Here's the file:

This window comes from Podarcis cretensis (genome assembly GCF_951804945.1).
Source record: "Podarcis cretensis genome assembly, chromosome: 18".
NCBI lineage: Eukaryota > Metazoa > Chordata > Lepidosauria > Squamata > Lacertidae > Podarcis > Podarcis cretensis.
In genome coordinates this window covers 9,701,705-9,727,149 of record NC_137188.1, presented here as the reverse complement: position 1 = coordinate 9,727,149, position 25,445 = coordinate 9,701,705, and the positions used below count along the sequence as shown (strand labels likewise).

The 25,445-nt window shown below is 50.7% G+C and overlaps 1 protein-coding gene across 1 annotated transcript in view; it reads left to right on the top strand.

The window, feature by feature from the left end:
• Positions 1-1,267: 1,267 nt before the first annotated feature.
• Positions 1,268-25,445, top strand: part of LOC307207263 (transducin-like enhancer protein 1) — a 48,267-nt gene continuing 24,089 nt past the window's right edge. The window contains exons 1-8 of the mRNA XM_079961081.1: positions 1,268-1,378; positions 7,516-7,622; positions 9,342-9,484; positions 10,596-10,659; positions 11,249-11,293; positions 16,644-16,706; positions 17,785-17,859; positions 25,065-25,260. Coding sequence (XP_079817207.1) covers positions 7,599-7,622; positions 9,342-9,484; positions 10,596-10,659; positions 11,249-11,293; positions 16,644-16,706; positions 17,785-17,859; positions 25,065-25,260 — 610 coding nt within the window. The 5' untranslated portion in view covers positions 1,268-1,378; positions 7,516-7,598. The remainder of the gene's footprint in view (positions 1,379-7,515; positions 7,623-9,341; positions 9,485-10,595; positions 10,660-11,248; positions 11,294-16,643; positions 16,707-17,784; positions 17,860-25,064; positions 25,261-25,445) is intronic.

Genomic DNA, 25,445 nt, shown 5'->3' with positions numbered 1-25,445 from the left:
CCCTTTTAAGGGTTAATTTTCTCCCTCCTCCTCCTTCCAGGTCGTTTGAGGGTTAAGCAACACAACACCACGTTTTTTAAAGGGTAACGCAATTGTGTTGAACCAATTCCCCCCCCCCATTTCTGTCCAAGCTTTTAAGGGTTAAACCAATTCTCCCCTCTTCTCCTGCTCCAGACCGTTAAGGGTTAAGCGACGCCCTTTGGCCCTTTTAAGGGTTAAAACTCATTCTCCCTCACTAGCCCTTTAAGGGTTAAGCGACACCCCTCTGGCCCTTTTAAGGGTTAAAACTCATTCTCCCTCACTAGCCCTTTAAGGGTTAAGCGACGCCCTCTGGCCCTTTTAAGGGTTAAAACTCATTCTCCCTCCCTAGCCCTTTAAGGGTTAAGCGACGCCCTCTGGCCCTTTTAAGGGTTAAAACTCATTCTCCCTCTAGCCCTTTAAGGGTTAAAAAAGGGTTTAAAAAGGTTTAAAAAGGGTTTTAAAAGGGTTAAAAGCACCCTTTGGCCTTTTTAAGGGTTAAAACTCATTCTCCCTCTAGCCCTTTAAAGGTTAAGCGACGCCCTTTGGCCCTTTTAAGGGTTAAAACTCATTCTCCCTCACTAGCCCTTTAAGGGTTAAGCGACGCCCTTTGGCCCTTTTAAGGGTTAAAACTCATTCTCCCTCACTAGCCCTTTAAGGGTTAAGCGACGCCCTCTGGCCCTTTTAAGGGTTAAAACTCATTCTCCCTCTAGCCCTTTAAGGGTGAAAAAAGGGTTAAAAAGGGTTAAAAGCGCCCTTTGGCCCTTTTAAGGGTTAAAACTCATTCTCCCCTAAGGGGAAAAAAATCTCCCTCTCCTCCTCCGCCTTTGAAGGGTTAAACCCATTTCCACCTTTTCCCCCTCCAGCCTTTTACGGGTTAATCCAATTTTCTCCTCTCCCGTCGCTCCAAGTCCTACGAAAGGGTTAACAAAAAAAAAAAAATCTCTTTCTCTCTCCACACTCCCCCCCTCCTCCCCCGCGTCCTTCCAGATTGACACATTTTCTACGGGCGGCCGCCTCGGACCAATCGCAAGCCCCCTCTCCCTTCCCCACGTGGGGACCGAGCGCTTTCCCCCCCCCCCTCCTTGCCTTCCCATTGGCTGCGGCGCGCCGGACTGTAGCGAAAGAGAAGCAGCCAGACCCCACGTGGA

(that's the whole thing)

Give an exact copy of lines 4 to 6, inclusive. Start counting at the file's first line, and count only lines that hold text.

In genome coordinates this window covers 9,701,705-9,727,149 of record NC_137188.1, presented here as the reverse complement: position 1 = coordinate 9,727,149, position 25,445 = coordinate 9,701,705, and the positions used below count along the sequence as shown (strand labels likewise).

The 25,445-nt window shown below is 50.7% G+C and overlaps 1 protein-coding gene across 1 annotated transcript in view; it reads left to right on the top strand.

The window, feature by feature from the left end: